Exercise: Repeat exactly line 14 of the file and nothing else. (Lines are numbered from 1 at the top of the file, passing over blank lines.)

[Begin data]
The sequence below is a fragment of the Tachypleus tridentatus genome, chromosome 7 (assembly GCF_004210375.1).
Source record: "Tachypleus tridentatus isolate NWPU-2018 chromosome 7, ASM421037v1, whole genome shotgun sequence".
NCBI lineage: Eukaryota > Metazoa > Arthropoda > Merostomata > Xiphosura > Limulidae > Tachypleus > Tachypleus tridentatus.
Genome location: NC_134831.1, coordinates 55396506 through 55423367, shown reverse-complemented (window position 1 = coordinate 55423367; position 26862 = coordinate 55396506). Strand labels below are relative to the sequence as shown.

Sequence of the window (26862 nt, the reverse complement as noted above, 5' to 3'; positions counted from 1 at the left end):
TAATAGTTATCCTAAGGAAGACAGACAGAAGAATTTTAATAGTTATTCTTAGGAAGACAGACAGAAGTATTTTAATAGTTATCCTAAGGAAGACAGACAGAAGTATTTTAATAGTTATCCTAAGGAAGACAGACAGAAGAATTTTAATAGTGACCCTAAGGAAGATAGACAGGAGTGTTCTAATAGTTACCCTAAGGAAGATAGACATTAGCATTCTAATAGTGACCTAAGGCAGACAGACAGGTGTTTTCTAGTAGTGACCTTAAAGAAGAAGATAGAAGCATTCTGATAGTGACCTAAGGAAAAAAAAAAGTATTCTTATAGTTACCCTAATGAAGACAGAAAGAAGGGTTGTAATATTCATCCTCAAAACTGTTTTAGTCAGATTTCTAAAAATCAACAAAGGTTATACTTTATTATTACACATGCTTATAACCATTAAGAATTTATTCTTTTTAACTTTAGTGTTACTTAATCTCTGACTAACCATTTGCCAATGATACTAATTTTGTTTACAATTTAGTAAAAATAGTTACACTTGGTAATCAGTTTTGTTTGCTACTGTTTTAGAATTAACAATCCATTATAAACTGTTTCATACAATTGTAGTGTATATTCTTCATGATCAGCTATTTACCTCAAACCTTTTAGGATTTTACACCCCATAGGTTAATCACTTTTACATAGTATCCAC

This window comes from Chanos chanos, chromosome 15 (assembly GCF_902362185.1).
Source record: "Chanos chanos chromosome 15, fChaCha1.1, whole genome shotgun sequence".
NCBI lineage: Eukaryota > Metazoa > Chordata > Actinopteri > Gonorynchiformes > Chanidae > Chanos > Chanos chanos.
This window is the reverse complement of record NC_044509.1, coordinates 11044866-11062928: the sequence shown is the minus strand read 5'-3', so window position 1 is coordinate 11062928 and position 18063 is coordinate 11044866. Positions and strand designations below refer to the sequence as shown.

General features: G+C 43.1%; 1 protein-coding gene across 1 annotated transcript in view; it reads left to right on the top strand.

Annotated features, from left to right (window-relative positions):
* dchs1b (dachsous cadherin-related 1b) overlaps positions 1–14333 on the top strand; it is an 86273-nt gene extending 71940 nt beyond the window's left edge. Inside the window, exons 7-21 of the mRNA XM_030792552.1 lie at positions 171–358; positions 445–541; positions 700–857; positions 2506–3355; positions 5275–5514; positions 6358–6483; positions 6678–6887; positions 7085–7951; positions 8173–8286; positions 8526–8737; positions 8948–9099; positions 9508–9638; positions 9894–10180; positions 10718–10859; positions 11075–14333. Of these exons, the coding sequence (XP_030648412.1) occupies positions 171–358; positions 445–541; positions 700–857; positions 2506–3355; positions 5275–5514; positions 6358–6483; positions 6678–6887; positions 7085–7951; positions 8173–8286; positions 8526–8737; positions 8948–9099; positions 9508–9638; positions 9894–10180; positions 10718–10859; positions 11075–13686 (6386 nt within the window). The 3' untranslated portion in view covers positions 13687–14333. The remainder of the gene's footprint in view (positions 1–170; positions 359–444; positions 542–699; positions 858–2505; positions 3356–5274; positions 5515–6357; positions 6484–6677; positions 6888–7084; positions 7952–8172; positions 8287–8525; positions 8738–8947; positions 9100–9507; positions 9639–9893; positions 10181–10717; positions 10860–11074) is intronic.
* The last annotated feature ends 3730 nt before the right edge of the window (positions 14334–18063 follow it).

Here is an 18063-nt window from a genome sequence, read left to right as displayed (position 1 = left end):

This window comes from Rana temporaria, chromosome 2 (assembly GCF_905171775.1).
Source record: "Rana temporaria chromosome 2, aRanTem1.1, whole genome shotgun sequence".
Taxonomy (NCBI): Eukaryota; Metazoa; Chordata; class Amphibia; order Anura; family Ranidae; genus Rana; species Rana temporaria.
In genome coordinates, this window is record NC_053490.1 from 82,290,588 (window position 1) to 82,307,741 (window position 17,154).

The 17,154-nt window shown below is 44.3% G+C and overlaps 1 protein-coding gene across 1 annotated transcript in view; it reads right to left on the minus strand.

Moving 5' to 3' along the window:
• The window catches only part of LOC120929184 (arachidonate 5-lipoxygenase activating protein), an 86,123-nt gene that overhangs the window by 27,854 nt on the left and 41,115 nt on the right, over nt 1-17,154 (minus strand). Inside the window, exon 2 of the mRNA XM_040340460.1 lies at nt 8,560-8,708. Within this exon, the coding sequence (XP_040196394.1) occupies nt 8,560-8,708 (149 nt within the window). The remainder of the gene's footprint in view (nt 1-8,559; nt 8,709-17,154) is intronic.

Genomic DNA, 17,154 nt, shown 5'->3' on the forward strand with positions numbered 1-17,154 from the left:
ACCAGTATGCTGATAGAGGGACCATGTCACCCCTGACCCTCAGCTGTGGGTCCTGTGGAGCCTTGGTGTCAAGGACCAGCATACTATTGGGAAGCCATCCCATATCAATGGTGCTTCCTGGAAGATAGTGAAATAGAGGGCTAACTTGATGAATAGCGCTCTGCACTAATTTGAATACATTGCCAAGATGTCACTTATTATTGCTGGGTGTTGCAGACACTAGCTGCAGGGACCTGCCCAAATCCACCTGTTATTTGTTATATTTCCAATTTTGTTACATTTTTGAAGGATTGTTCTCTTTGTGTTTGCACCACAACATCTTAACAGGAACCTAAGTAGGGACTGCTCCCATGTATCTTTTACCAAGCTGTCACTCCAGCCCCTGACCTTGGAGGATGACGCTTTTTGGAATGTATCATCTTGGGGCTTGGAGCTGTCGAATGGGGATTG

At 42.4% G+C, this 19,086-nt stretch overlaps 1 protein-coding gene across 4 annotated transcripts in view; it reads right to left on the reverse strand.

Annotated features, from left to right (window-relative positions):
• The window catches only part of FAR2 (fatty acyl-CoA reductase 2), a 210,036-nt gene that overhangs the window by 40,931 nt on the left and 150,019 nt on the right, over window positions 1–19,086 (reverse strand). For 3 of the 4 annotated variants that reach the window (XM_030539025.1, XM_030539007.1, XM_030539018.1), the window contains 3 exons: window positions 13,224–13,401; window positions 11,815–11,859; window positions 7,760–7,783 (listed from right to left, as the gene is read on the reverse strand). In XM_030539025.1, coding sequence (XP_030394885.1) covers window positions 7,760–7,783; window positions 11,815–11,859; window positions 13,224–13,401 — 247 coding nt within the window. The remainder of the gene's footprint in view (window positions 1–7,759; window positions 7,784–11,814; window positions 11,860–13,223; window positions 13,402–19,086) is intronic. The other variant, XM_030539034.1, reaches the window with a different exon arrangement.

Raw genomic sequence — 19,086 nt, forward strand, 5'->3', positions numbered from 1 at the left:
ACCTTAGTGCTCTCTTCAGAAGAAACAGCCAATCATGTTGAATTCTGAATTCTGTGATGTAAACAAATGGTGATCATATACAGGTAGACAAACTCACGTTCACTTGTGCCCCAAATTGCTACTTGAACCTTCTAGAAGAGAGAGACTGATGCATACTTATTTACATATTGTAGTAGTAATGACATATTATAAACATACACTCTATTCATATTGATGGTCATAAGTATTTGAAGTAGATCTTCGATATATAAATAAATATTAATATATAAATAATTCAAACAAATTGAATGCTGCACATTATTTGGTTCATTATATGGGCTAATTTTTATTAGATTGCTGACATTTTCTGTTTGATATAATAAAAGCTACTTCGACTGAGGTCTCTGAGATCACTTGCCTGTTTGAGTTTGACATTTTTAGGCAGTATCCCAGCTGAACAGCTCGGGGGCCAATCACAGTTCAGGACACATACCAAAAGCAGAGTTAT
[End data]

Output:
* The last annotated feature ends 3730 nt before the right edge of the window (positions 14334–18063 follow it).